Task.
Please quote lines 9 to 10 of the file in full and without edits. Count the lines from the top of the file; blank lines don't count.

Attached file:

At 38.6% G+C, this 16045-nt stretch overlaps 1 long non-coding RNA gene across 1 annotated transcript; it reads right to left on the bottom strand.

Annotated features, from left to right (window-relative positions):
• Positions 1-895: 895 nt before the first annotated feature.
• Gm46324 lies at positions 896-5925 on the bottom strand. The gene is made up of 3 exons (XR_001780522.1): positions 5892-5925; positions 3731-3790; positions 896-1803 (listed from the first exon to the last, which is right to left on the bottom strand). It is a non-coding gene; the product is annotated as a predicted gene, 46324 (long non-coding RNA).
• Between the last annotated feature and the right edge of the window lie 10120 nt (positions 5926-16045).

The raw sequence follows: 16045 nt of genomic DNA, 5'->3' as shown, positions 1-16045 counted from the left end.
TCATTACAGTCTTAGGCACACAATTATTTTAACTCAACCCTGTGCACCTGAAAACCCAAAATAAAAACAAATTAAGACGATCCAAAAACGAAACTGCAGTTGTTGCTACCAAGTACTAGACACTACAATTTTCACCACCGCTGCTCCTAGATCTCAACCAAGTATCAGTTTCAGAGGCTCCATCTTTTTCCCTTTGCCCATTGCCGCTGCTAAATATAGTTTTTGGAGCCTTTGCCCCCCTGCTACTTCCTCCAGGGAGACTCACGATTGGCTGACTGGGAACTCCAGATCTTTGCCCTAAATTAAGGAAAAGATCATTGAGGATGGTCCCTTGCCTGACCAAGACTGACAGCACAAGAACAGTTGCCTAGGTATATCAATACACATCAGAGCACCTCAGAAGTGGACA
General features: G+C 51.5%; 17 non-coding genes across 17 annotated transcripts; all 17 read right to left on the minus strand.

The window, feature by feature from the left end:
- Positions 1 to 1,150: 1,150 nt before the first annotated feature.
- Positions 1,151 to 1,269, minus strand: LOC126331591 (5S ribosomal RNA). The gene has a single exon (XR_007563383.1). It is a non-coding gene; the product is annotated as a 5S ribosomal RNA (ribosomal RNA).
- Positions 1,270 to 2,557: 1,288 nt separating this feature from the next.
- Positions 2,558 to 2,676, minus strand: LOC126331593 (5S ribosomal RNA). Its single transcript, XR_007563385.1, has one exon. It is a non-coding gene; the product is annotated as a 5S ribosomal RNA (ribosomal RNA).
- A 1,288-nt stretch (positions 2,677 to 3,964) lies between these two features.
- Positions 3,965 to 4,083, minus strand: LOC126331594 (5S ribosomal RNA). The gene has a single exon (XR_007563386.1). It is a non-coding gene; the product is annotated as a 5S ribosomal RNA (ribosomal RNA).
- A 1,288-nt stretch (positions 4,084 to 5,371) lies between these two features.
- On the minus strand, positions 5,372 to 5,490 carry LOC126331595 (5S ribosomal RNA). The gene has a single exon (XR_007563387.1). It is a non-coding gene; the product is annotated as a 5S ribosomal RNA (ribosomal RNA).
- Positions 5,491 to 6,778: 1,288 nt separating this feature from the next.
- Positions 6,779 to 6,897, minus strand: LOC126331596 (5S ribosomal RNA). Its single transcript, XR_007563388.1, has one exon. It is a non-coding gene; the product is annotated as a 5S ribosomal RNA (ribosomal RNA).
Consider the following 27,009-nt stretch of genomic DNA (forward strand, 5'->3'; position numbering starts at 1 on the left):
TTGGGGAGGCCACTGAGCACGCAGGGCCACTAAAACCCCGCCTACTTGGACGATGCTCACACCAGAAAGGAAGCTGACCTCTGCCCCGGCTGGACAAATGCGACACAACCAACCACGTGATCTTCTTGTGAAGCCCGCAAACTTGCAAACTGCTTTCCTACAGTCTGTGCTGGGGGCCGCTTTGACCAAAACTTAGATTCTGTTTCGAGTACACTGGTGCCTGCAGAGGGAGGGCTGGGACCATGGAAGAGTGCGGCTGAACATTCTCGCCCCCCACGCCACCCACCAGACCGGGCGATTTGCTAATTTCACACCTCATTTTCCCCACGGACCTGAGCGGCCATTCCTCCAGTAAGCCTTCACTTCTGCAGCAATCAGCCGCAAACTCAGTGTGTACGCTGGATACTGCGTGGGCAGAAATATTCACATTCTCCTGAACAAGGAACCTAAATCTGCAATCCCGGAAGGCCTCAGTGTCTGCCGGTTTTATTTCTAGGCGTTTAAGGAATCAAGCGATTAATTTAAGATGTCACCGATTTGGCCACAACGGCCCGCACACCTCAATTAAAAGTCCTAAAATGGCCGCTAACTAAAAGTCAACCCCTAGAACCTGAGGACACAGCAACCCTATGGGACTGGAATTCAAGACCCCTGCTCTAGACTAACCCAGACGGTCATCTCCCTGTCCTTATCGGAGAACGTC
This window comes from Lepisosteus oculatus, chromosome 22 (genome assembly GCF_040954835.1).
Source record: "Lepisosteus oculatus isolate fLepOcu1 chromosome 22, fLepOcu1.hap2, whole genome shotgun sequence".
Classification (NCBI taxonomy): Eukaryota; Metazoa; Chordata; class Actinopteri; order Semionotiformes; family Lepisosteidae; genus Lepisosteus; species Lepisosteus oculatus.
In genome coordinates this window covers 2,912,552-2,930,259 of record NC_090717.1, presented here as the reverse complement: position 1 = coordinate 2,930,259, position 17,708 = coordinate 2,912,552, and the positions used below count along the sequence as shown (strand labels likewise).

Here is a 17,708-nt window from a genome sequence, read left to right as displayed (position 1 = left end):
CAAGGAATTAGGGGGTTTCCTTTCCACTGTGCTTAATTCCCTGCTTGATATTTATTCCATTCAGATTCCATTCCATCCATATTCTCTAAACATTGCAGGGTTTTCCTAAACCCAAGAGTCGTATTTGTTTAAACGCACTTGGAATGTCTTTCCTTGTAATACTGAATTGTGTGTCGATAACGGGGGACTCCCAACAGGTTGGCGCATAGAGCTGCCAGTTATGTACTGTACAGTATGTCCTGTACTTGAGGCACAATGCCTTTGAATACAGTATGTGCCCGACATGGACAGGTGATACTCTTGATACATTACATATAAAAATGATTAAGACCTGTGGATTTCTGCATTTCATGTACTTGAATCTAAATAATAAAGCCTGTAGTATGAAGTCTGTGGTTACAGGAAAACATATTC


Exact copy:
The window, feature by feature from the left end:
- Positions 1 to 1,150: 1,150 nt before the first annotated feature.